My Lord Duke

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Other descendants are not permitted to use the peer's subsidiary titles. Only the heir apparent and heir apparent to the heir apparent, and so on may use them.

My Lord Duke by E. W. Hornung: Chapter 17

An heir presumptive e. Wives are entitled to use the feminine form of their husbands' courtesy titles. Thus, the wife of an Earl of Arundel would be styled "Countess of Arundel" again, without the article.

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Holders of courtesy titles do not, at the Court of St James's , have their title preceded by the definite article "The": e. The actual courtesy title which is used is a matter of family tradition. For instance, the eldest son of The Duke of Buccleuch and Queensberry is styled " Earl of Dalkeith ", even though the duke is also The Marquess of Dumfriesshire , a title which outranks the earldom.

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Titles with the same name as a peer's main title are not used as courtesy titles. The duke's eldest son is not styled "Marquess of Westminster" which would cause confusion between the son and the father , and so is styled "Earl Grosvenor" instead. The title used does not have to be exactly equivalent to the actual peerage.

For example, the eldest son of The Duke of Wellington is usually styled " Marquess of Douro ", although the actual peerage possessed by his father is Marquess Douro not of Douro. If a peer of the rank of earl or above does not have any subsidiary titles of a name different from his main title, his eldest son usually uses an invented courtesy title of "Lord [Surname]". For instance, the eldest son of The Earl of Devon is styled " Lord Courtenay ", even though the Earl has no barony of that name; similarly, the eldest son of The Earl of Guilford is styled " Lord North ".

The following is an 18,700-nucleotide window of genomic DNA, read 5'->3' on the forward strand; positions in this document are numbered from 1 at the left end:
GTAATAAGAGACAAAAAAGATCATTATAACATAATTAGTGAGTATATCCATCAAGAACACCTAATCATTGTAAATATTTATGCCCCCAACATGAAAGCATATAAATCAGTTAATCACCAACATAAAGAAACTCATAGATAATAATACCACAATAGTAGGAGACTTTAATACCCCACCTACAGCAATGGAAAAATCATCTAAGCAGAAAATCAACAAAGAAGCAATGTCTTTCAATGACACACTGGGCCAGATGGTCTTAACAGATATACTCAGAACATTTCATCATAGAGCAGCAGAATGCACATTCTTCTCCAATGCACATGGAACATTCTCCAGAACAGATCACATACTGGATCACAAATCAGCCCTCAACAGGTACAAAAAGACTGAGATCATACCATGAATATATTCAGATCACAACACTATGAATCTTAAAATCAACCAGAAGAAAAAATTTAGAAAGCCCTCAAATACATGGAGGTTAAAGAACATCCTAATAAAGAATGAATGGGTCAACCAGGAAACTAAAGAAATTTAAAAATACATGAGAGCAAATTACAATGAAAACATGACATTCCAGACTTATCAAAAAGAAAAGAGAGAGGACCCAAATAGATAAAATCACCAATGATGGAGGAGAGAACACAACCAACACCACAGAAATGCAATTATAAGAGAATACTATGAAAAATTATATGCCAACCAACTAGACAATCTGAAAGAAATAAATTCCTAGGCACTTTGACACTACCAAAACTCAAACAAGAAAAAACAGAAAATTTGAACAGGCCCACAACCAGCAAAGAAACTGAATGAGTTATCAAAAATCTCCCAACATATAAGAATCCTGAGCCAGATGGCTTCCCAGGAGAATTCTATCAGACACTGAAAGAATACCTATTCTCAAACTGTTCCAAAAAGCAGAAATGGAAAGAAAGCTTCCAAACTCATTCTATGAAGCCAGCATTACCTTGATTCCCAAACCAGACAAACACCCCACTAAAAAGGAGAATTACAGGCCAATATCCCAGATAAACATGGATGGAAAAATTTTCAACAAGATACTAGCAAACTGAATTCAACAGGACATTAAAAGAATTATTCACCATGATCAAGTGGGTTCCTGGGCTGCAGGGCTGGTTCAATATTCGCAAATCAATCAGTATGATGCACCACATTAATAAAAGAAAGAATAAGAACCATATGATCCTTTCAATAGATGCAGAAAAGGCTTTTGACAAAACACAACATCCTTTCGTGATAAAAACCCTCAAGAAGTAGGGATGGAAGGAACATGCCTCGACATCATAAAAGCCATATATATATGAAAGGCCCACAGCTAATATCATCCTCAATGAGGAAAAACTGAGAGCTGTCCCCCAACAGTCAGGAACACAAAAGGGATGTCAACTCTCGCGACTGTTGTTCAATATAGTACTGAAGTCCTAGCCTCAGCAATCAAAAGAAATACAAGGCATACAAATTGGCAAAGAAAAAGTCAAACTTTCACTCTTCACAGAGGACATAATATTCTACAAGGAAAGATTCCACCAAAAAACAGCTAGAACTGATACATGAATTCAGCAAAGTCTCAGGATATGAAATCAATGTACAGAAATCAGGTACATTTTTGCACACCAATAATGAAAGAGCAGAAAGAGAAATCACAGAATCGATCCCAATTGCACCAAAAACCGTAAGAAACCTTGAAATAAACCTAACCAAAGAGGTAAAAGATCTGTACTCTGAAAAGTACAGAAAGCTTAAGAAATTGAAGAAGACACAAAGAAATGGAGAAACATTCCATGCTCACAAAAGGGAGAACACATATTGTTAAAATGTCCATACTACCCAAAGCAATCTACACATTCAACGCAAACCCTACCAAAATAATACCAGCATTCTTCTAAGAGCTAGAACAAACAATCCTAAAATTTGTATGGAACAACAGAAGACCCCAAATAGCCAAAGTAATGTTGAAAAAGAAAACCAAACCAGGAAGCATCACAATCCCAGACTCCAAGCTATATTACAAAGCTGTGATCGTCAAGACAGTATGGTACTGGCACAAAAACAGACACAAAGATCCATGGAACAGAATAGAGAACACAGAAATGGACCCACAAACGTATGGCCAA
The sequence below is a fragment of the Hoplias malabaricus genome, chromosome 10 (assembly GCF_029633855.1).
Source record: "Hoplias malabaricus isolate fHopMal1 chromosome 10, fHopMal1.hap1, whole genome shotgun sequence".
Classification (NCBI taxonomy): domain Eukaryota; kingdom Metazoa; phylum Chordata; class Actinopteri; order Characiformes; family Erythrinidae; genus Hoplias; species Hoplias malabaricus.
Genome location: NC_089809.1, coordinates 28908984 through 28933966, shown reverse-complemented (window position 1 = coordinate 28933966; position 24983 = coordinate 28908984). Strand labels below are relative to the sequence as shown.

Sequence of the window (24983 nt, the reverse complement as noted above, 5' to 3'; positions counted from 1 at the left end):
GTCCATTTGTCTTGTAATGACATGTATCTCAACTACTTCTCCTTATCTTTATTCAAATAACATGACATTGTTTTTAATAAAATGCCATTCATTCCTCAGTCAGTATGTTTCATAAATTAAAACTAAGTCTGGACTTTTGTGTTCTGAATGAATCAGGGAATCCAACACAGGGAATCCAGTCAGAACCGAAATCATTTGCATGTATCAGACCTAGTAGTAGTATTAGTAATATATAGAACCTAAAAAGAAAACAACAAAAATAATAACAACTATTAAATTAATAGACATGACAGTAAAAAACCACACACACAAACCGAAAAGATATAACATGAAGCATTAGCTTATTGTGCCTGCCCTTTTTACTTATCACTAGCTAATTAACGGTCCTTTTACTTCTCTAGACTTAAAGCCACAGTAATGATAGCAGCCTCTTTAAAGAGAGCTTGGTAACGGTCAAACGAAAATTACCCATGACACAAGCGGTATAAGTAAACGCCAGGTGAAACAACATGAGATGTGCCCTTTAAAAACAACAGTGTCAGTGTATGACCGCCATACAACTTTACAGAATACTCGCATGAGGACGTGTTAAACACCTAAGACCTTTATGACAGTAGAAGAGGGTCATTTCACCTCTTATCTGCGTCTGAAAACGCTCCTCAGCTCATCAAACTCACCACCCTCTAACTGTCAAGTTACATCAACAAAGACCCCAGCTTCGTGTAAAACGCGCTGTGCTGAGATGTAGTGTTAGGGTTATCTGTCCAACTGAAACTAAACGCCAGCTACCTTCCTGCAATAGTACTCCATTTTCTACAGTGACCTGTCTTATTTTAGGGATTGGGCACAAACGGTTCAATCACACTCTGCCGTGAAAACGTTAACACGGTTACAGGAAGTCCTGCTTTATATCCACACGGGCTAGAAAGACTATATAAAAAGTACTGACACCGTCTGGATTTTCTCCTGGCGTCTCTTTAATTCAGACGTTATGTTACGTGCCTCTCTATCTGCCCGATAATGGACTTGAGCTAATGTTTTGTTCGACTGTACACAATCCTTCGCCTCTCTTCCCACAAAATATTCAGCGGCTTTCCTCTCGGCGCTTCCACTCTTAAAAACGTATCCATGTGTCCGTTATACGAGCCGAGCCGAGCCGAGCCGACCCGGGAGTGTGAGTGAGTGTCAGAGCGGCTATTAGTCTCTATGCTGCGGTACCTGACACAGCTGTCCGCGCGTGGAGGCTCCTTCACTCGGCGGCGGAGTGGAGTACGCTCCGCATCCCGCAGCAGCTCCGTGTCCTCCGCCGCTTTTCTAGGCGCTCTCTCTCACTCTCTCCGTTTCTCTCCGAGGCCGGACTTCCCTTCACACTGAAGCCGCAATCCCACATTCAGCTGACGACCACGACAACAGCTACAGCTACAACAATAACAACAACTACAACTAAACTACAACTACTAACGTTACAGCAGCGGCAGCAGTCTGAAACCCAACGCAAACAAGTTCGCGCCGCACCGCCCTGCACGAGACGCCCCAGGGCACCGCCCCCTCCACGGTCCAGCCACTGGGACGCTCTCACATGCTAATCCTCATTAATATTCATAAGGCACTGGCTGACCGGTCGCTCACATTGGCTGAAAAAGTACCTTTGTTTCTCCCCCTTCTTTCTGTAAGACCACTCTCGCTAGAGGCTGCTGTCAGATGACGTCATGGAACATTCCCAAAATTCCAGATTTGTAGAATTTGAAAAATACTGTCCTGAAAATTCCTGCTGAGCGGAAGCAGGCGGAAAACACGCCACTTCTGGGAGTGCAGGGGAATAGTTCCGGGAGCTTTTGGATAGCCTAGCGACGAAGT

The eldest son of The Earl of Huntingdon , who has no subsidiary titles, is styled " Viscount Hastings " to avoid confusion with The Lord Hastings , a substantive peer.

Courtesy Titles

Another form of courtesy title is the honorific prefix of "Lord" before the name. This non-peerage title is accorded to younger sons of dukes and marquesses. The courtesy title is added before the person's given name and surname , as in the example of Lord Randolph Churchill , although conversational usage drops the surname on secondary reference. The title persists after the death of the holder's father, but is not inherited by any of his children. The wife of the holder is entitled to the feminine form of her husband's title, which takes the form of "Lady", followed by her husband's given name and surname , as in the example of Lady Randolph Churchill.

The holder is addressed as "Lord Randolph" and his wife as "Lady Randolph". The honorific prefix of "Lady" is used for the daughters of dukes, marquesses and earls. The courtesy title is added before the person's given name, as in the example Lady Diana Spencer. Because it is merely a courtesy with no legal implications, the honorific persists after the death of the holder's father but it is not inherited by her children.

The spouse of a woman with an honorific title does not hold any courtesy title in right of their spouse. Neither does the husband of a woman or man with any title including the husband of a peer. The younger sons of earls, along with all sons and daughters of viscounts, barons and lords of parliament are accorded the courtesy style of " The Honourable " before their name.

This is usually abbreviated to "The Hon. It is used only in third person reference, not in speaking to the person. The daughter of a duke, marquess, or earl who marries an untitled man becomes "Lady [ Given name ] [ Husband's surname ]". The daughter of a viscount or baron who marries a commoner is styled "The Honourable [ Given name ] [ Husband's surname ]" the given name is dropped and Mrs is substituted if the husband's right to the style derives from office or appointment rather than from ancestral peerage.